"While the public health value of looser privacy restrictions is clearly apparent, so are the risks," said Logan Finucan, senior manager of data and trust at Access Partnership, a global public policy firm specialising in technology.
"Once provided with extraordinary access, governments don't often want to give up new tools and authorities, creating the possibility for a new normal. Over time, there is a potential risk that law enforcement or surveillance authorities will seek to tap into such fonts of information."
Currently, the UK government's idea of using an app to monitor contact tracing is voluntary and while it could help those who use it to stay safe, it does create potential problems – particularly if the app doesn't contain security measures to prevent it being abused. There's no obvious way to stop if being misused by pranksters or by those wishing to create fear by pretending to have the virus when they don't.
Then there's also the potential for the technology companies that are helping to develop the applications not being fully transparent on how they're collecting and using data: trust in big tech companies is not exactly high.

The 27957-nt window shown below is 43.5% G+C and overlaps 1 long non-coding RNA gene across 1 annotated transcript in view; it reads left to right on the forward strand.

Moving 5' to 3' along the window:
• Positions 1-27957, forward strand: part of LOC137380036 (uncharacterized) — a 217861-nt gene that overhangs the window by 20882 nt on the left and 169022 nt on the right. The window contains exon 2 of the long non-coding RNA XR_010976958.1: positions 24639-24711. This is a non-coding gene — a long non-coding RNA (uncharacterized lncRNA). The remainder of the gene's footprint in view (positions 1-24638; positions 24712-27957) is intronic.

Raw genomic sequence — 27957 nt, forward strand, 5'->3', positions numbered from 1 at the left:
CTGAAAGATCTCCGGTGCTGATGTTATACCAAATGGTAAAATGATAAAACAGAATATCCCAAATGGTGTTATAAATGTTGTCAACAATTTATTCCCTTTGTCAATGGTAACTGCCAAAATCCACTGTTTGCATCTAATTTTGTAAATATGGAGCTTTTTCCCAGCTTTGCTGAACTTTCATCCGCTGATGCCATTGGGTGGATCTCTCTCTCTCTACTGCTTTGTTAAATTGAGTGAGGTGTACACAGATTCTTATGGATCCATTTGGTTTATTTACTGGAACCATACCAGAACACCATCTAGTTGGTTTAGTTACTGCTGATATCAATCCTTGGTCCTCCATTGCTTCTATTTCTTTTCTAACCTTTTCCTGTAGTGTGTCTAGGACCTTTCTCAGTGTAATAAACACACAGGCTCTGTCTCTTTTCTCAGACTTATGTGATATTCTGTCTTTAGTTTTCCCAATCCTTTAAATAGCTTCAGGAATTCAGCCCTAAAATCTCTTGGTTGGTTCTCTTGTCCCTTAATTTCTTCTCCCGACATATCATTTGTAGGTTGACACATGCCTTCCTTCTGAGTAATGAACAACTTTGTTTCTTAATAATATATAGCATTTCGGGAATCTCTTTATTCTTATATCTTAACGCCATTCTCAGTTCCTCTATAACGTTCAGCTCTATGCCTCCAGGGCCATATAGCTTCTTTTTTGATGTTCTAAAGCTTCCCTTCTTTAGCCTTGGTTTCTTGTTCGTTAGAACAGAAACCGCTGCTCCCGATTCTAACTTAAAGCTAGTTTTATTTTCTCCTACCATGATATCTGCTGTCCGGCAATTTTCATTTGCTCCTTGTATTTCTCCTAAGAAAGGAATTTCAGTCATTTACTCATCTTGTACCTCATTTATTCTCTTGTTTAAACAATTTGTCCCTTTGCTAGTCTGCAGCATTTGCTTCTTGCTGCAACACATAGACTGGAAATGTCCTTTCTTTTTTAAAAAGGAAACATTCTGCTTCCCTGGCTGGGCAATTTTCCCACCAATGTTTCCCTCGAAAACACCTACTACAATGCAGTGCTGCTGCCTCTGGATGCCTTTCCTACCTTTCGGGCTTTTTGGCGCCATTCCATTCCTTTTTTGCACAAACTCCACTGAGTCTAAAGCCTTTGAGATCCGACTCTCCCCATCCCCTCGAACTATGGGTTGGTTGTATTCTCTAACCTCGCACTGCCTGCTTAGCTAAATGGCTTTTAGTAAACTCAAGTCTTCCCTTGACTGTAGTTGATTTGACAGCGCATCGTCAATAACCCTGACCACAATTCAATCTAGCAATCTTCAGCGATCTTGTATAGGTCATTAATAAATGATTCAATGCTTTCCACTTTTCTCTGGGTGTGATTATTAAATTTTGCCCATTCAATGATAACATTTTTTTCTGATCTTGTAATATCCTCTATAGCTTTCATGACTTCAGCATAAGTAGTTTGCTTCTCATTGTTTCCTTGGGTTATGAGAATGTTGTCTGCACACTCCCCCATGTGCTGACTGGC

However, with the use of technology, applications and surveillance currently in the limelight because of coronavirus, there's the potential benefit – outside of halting coronavirus – to have a true debate over privacy versus convenience.
"It's extremely promising to see so much discussion around privacy and the amount of thought given to the impacts of Privacy by Design. This has been a unique opportunity for organisations to clearly see and experience the extra work involved in using technology that doesn't have privacy enabled by default," said Winlo.
"It's an opportunity for more people to see the advantages of technology and the potential it offers. But the risks it brings are also very real, and it could take months before we realise where they crystallised and who was affected by them," she added.